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Beware of Doug
By Elaine Fox
HarperCollins Publishers, Inc.Copyright © 2007 Elaine Fox
All right reserved.
"Someone's moving in."
Nathan made the statement as if he and Lily were parked in a dark alley, wearing night-vision goggles and staking out someone's house, instead of standing by the fence in their respective front yards on a sunny spring afternoon. They were watching several large moving men unload a leather couch from a truck into the right side of Lily's Victorian "twin house," the nineteenth century's version of a duplex.
From inside her half, Lily's French bulldog, Doug, could be heard barking as if the four horse-men of the apocalypse were galloping up the driveway. Through the closed window he sounded like a cartoon character underwater. Bwoop-bwoop. Bwoop-bwoop.
"My father's really happy with this tenant," Lily said, watching two of the movers bend an enormous mattress through the front door. It looked even bigger than a king size. Who in the world needed such a big bed? "That's why he wanted me to be here when the guy moved in, in case he had any questions. The guy's being bankrolled by a billionaire, as my father put it, so he won't be a deadbeat like Hugh was."
"It's a guy?" Nathan asked sharply.
Lily nodded. "Don't worry," she added. "I'm sure my father read this one the riot act about loud parties and beer cans in the backyard. You and your mother can rest easy. Besides, this guy works. He's not in college like Hughwas."
"What does he do?"
"He's a pilot. He'll be flying Sutter Foley's private jet. Apparently it's a full-time job." Despite herself, she was impressed with this. A pilot. It seemed so . . . adventurous.
Nathan nodded. "Nice, working for a billionaire. So I guess your friend Megan knows him. I mean since she lives with Foley and all. Did she say what he was like? Is he, like, old or anything?"
"I'm not sure she does know him." Lily leaned slightly sideways as the movers manipulated the long leather couch first one way, then the other, in an attempt to get it through the door. "She isn't very involved in Sutter's business stuff." She gazed down the street again, expecting that any minute a car would pull into the driveway. "Where is he, anyway? I don't have all day. You'd think the new guy would be here, directing the movers, so they know where to put stuff. Doesn't seem very responsible."
"Maybe he's on a flight," Nathan said. "Maybe he's gone a lot. Could be he'll never be around."
Lily glanced at him. "That would be great."
Even as she said the words, a motorcycle roared up the street, rattling the windows on nearby houses, then slowed to a crawl and pulled into the driveway. It didn't stop there, however. With a twitch of the driver's wrist the cycle gave a gratuitous growl and pulled right up alongside the moving truck, partially on the lawn, over the front walk to a patch of grass next to the flower bed lining the right side of the porch.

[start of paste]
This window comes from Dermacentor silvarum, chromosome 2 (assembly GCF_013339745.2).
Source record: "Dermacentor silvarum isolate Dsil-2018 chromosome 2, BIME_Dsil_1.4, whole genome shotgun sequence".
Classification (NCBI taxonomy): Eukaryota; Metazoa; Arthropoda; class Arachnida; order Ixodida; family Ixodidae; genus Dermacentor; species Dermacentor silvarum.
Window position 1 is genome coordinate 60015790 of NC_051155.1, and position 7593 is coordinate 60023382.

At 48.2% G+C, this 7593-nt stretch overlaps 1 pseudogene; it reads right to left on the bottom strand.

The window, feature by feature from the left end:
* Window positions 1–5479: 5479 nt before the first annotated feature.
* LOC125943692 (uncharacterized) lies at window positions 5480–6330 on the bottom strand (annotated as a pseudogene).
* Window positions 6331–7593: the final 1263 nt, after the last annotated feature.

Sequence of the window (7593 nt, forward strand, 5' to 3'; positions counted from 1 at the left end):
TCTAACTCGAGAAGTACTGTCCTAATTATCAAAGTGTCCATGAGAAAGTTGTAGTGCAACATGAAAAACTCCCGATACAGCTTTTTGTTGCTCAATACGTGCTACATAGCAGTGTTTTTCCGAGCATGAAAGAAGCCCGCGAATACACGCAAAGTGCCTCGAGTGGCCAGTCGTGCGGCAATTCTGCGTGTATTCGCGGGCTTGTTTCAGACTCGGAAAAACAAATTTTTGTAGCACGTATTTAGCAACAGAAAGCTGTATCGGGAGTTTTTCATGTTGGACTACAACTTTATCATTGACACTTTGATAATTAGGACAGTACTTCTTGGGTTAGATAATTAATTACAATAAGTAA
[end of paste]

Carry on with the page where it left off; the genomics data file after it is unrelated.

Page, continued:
It was out of the way of the movers, she gave him that. But it stood in the front of the house like the prized possession of a redneck in a trailer park.
The motorcycle's rider wore a brown bomber jacket, faded and frayed jeans, a sweatshirt that seemed to fit snugly across a wide chest and drape loosely over a trim middle. He pulled off his helmet to reveal straight brown hair with a side part and dark sunglasses over a lean face.
He straightened his legs, swung one easily over the saddle, and settled the helmet on the seat of the black-and-chrome beast.
"A bomber jacket on a pilot," Nathan said sourly. "What a cliché."
Lily laughed, but could not take her eyes from the pilot. "At least the sunglasses aren't mirrored."
He looked like trouble, she thought. Had her father actually met this guy in person? There was no way he'd be less difficult than Hugh had been, she could tell just by looking at him. Hugh at least had been nineteen and intimidatable. This guy was an adult who worked for a billionaire, and it was obvious simply from the way he moved that he had confidence enough for several normal men. Besides, he was a pilot. Didn't everyone know about pilots? They were all cocksure and obnoxious. She knew. She'd seen Top Gun.
In addition to everything else, he was good-looking. That was immediately obvious. In her experience, that meant a parade of bimbos through the house, not to mention parties and drunken revelry on a regular basis. Then there was that motorcycle. He might as well have been landing the jet in the backyard for all the noise that the bike made.
"Oh Daddy." She sighed, shaking her head. Why didn't he let her rent the place out? She'd offered, more than once. He always told her not to worry about it, that he'd take care of it, that she should just concentrate on grading papers or whatever the hell it was she did at that college.
The new tenant chatted with one of the movers a minute, gestured toward the house with broad, casual sweeps, laughed, then turned and headed for Lily and Nathan.
"One of you Lillian Tyler?" he asked, nearing them with a loose-legged stride. He removed his sunglasses in a smooth, practiced move.
His smile was pleasant, she had to admit. And he had hazel eyes that crinkled appealingly. A man who went into every situation knowing he'd be liked.
"That would be me." She raised her hand. "Most people call me Lily."
He reached out to shake. "Brady Cole. Nice to meet you."
She took his hand, and their palms met, his was warm and dry, hers cool in his grip. The guy exuded confidence even through his skin, she thought.
"And this is Nathan Williams." She gestured toward Nathan. "He lives next door with his mother, Edie."
Excerpted from Beware of Doug by Elaine Fox Copyright © 2007 by Elaine Fox. Excerpted by permission.
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